Global Warming Study's Findings Misjudged

Letters to the Editors

To the editors:

We write to address a serious mischaracterization in your article about our scientific results on the evidence for changes in temperature and climate during the last millennium (News, “Warming Study Draws Fire,” Sept. 12).

Your article implies that we tried to determine the globally-averaged temperature going back 1,000 years. We did not, owing to limitations in the records of indicators of environmental change. The global temperature can only be reliably reconstructed using records of surface thermometers for the past two centuries. That global record of surface temperatures shows the 20th century to be warmer than the 19th century.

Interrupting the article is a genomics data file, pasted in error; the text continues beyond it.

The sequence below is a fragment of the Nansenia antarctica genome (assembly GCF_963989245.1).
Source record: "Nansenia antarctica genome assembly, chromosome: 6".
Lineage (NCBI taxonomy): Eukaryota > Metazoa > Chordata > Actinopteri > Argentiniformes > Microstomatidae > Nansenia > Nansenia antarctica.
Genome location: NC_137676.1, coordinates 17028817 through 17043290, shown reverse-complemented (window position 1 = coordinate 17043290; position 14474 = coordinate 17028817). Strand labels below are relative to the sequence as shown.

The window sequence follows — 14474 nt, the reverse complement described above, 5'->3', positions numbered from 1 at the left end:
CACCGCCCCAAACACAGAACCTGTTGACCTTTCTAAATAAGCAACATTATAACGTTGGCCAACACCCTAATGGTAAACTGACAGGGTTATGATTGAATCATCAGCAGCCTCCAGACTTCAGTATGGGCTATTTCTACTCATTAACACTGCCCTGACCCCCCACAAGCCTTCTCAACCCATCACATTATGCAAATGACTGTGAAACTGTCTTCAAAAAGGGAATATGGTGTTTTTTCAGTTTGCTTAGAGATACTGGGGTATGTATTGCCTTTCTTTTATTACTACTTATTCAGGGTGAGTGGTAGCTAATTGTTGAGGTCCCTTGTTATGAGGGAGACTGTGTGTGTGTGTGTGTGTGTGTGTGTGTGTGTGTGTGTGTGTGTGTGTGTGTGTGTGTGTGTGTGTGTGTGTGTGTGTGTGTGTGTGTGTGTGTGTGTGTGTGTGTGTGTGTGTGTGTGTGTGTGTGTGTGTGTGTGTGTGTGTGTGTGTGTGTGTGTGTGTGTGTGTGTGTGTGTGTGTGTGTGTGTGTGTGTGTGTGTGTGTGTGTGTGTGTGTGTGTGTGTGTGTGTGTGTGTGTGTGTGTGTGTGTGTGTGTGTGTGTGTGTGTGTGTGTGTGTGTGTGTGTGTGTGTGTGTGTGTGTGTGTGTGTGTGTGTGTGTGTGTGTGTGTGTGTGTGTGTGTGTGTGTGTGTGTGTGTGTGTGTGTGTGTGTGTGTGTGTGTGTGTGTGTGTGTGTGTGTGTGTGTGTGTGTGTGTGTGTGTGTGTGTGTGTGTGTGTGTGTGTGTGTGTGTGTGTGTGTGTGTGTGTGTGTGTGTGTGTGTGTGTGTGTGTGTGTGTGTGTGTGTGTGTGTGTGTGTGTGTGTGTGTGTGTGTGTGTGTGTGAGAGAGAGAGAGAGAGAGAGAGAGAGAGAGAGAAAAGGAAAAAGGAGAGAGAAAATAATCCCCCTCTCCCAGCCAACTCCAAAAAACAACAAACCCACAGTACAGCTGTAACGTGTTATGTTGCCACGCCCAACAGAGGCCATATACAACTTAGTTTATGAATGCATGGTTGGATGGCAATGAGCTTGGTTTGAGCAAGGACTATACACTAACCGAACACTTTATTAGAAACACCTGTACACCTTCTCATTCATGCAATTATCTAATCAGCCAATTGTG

The focus of our research was on climate, which is more than just temperature, over many centuries, well beyond the range of widespread thermometer records. As has been customary for over three decades in studies of past climate, we relied on environmental indicators of change, including annually-dated information in tree rings, coral, stalagmites and ice cores. Those indicators respond differently to temperature, rainfall, sea salinity, etc., so they cannot be simply averaged. The indicators are not sampled across most of the world to give a global picture.

Our papers thoroughly document the difficulties in estimating past global temperatures from an amalgamation of such disparate environmental indicators. We concluded that it is not possible at present to construct an accurate millennial global temperature record. Even our sharpest critics agree.

Willie H. Soon and Sallie L. Baliunas

Sept. 25, 2003

The authors are scientists at the Harvard-Smithsonian Center for Astrophysics.